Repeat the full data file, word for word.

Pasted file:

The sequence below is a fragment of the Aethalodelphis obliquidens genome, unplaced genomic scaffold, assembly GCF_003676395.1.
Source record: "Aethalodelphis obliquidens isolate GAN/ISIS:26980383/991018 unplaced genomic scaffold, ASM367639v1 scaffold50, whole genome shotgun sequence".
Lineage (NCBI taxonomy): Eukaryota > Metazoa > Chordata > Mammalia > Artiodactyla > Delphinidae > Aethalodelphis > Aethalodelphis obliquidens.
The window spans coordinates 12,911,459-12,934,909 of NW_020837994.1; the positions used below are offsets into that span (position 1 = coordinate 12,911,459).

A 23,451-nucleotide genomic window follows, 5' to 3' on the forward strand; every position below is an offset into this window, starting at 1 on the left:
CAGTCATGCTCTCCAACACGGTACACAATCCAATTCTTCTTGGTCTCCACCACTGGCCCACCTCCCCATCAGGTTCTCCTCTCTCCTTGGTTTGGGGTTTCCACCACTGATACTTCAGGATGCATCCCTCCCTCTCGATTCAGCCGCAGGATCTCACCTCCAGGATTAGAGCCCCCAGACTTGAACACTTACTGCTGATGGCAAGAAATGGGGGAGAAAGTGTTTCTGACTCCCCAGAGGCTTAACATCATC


The sequence below is a fragment of the Aethalodelphis obliquidens genome, unplaced genomic scaffold, assembly GCF_003676395.1.
Source record: "Aethalodelphis obliquidens isolate GAN/ISIS:26980383/991018 unplaced genomic scaffold, ASM367639v1 scaffold50, whole genome shotgun sequence".
Lineage (NCBI taxonomy): Eukaryota > Metazoa > Chordata > Mammalia > Artiodactyla > Delphinidae > Aethalodelphis > Aethalodelphis obliquidens.
The window spans coordinates 12,911,459-12,934,909 of NW_020837994.1; the positions used below are offsets into that span (position 1 = coordinate 12,911,459).

A 23,451-nucleotide genomic window follows, 5' to 3' on the forward strand; every position below is an offset into this window, starting at 1 on the left:
CAGTCATGCTCTCCAACACGGTACACAATCCAATTCTTCTTGGTCTCCACCACTGGCCCACCTCCCCATCAGGTTCTCCTCTCTCCTTGGTTTGGGGTTTCCACCACTGATACTTCAGGATGCATCCCTCCCTCTCGATTCAGCCGCAGGATCTCACCTCCAGGATTAGAGCCCCCAGACTTGAACACTTACTGCTGATGGCAAGAAATGGGGGAGAAAGTGTTTCTGACTCCCCAGAGGCTTAACATCATC